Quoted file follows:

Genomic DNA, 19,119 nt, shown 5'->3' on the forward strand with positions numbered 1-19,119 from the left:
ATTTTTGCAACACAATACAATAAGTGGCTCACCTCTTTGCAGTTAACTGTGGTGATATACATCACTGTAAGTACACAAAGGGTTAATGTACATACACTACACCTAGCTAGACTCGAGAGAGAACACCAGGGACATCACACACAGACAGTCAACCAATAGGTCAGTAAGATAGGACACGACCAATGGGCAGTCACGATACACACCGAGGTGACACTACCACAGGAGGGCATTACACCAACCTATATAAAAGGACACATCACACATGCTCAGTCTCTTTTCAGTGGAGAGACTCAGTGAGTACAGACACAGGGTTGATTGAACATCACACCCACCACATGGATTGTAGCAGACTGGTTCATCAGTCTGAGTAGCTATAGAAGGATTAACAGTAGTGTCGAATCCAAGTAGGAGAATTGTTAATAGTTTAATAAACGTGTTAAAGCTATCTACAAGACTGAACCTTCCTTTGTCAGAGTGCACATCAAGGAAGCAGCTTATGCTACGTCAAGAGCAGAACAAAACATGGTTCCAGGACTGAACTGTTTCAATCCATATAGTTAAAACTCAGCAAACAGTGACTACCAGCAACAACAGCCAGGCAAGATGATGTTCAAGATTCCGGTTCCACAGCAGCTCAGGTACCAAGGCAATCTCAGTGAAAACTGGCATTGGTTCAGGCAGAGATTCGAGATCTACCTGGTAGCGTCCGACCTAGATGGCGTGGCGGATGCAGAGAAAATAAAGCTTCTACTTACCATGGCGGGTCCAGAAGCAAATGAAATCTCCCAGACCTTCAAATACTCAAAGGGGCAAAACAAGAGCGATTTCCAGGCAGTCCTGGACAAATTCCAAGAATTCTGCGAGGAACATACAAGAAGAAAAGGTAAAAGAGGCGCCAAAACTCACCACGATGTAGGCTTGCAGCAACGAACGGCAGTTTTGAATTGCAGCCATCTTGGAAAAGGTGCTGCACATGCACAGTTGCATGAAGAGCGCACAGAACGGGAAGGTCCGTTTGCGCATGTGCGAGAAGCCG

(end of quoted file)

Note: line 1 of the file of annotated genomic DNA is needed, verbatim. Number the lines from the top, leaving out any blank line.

Genomic DNA, 19,119 nt, shown 5'->3' on the forward strand with positions numbered 1-19,119 from the left: